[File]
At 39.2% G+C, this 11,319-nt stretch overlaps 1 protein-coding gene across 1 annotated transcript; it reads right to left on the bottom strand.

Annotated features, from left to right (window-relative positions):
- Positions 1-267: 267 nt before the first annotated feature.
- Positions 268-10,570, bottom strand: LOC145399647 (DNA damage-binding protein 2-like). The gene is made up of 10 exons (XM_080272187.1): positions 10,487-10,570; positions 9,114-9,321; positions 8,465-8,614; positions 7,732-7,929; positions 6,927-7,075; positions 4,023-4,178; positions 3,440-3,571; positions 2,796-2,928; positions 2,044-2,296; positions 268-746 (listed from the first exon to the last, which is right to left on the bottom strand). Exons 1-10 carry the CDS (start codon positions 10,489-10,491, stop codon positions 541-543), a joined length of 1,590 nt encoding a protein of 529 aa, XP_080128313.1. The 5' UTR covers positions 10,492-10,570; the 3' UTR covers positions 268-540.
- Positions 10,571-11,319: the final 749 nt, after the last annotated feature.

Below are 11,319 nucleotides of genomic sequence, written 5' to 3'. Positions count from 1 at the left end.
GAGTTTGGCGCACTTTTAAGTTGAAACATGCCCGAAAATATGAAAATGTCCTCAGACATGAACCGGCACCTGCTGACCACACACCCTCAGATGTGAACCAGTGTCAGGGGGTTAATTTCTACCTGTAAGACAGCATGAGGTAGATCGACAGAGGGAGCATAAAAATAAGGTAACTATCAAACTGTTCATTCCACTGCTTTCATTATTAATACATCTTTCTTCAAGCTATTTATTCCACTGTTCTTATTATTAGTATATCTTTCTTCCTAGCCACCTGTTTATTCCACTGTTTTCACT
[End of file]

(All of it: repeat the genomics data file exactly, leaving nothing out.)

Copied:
At 39.2% G+C, this 11,319-nt stretch overlaps 1 protein-coding gene across 1 annotated transcript; it reads right to left on the bottom strand.

Annotated features, from left to right (window-relative positions):
- Positions 1-267: 267 nt before the first annotated feature.
- Positions 268-10,570, bottom strand: LOC145399647 (DNA damage-binding protein 2-like). The gene is made up of 10 exons (XM_080272187.1): positions 10,487-10,570; positions 9,114-9,321; positions 8,465-8,614; positions 7,732-7,929; positions 6,927-7,075; positions 4,023-4,178; positions 3,440-3,571; positions 2,796-2,928; positions 2,044-2,296; positions 268-746 (listed from the first exon to the last, which is right to left on the bottom strand). Exons 1-10 carry the CDS (start codon positions 10,489-10,491, stop codon positions 541-543), a joined length of 1,590 nt encoding a protein of 529 aa, XP_080128313.1. The 5' UTR covers positions 10,492-10,570; the 3' UTR covers positions 268-540.
- Positions 10,571-11,319: the final 749 nt, after the last annotated feature.

Below are 11,319 nucleotides of genomic sequence, written 5' to 3'. Positions count from 1 at the left end.
GAGTTTGGCGCACTTTTAAGTTGAAACATGCCCGAAAATATGAAAATGTCCTCAGACATGAACCGGCACCTGCTGACCACACACCCTCAGATGTGAACCAGTGTCAGGGGGTTAATTTCTACCTGTAAGACAGCATGAGGTAGATCGACAGAGGGAGCATAAAAATAAGGTAACTATCAAACTGTTCATTCCACTGCTTTCATTATTAATACATCTTTCTTCAAGCTATTTATTCCACTGTTCTTATTATTAGTATATCTTTCTTCCTAGCCACCTGTTTATTCCACTGTTTTCACT